Since the outbreak of the COVID-19 virus went global in February, it quickly became apparent that the economic effects would be significant. Stock markets around the world tumbled to levels not seen since the 2008 financial crash, whilst central banks in the US and beyond released trillions of dollars worth of cash into the markets in an attempt to mitigate the worst of the damage.
While much of the coverage of the economic fallout from the coronavirus has been focused on the travel industry, as well as stocks, shares, and fiat currencies, comparatively little attention has been paid to the world of cryptocurrencies, including the world’s leading e-currency, bitcoin.
While in the early days of the outbreak some crypto fans thought that bitcoin would be able to weather the storm, it soon became clear that it would not be immune. In the first two weeks of March, when governments around the world began imposing draconian lockdown measures on citizens and halting huge swathes of economic activity in an attempt to reduce the spread of the virus, bitcoin began to truly suffer.
The currency saw single-day losses of as much as 18% in March 2020, despite the occasional small rebound. All told, it has been predicted that bitcoin will likely fall below $5000 and stay there for the foreseeable future.
However, that’s not the full story. The fate of bitcoin in 2020 depends on multiple factors, and the outlook is not all doom and gloom for the currency that was once valued at $17,000 per unit. Let’s take a closer look and see what the outlook will be for bitcoin in the near future.
The Story So Far
Since the start of the virus outbreak, the fate of bitcoin can best be described as grim. As already mentioned, its value has plummetted to levels not seen since the low points of early 2019, and there is little sign of a major rebound on the horizon any time soon.
The crypto enthusiast community predicted that the pandemic would affect bitcoin negatively as far back as January, which they rightly said would be the result of investors fleeing from less stable assets such as e-currencies towards more ‘safe bet’ assets like gold and government bonds.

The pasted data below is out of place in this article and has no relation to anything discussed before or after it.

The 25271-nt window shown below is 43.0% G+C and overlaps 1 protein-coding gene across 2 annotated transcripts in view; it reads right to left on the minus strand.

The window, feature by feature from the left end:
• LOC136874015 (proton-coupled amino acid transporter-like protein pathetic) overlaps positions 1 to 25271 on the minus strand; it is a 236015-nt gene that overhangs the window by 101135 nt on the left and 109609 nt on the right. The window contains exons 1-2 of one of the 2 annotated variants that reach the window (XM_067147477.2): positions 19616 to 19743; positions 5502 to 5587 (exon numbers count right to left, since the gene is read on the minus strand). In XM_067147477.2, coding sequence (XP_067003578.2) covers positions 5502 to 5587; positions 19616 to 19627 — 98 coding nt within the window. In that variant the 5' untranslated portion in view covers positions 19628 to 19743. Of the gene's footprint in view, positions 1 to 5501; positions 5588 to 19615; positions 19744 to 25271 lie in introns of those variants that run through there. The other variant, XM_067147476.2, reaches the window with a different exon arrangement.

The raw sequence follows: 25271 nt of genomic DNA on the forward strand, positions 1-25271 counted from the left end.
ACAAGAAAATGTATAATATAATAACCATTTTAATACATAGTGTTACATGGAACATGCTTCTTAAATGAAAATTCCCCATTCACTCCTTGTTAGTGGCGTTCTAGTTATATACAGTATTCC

While bitcoin, as a decentralized blockchain currency, is, to an extent, insulated from the effects of stock market crashes and manufacturing downturns, it is not immune to the confidence of investors. Volatility is undesirable in times of crisis. A resource with such an unstable value as bitcoin is simply seen as too risky for investors and major traders during times of turmoil, which is largely why the value of it has plummeted and will likely continue to do so.
However, all of this does not mean that bitcoin’s future is in serious jeopardy. The currency has a lot of attributes that are actually beneficial in times of crisis, which many have already realized. That fact that it is a decentralized blockchain currency means that it can easily be moved around in times where the rest of the financial system is in meltdown. While countries may impose limits on the movement of other currencies and assets during a crisis, it is very difficult to do the same with bitcoin.
That’s why a number of major financial moves taken since the outbreak have involved cryptocurrencies. The investment giant Morningstar made history in March by using $20 million worth of the e-currency Ethereum to acquire a larger stake in the Fatburger restaurant chain. The airplane manufacturer Boeing, meanwhile, added more than $1 billion in excess airplane parts to a blockchain platform in March, citing the enhanced mobility and security offered by such technology.
In addition, traders on the foreign exchange (forex) markets have been continuing to use Bitcoin as a deposit method to buy and trade fiat currencies on the global marketplace, as it allows them to bypass any financial constraints that may arise from the crisis. Meanwhile, it has also been reported that thanks to the social distancing measures that are forcing people to spend more time at home, online shopping with bitcoin has surged across the United States as a result.
Although fewer people may be investing in bitcoin, it’s clear that more people are spending it. Should this continue as fears over the virus drag on, it is entirely possible that bitcoin will finally break into the ‘mainstream’ and be seen as a viable everyday currency.
While financial reporters are busy focusing on bitcoin’s value declining, they may be missing the bigger picture. Current trends suggest that we are seeing a new normal in which the relationship between bitcoin, markets, and consumers looks likely to experience a total reset. Should this become widespread, then the benefits for bitcoin will far outweigh the costs.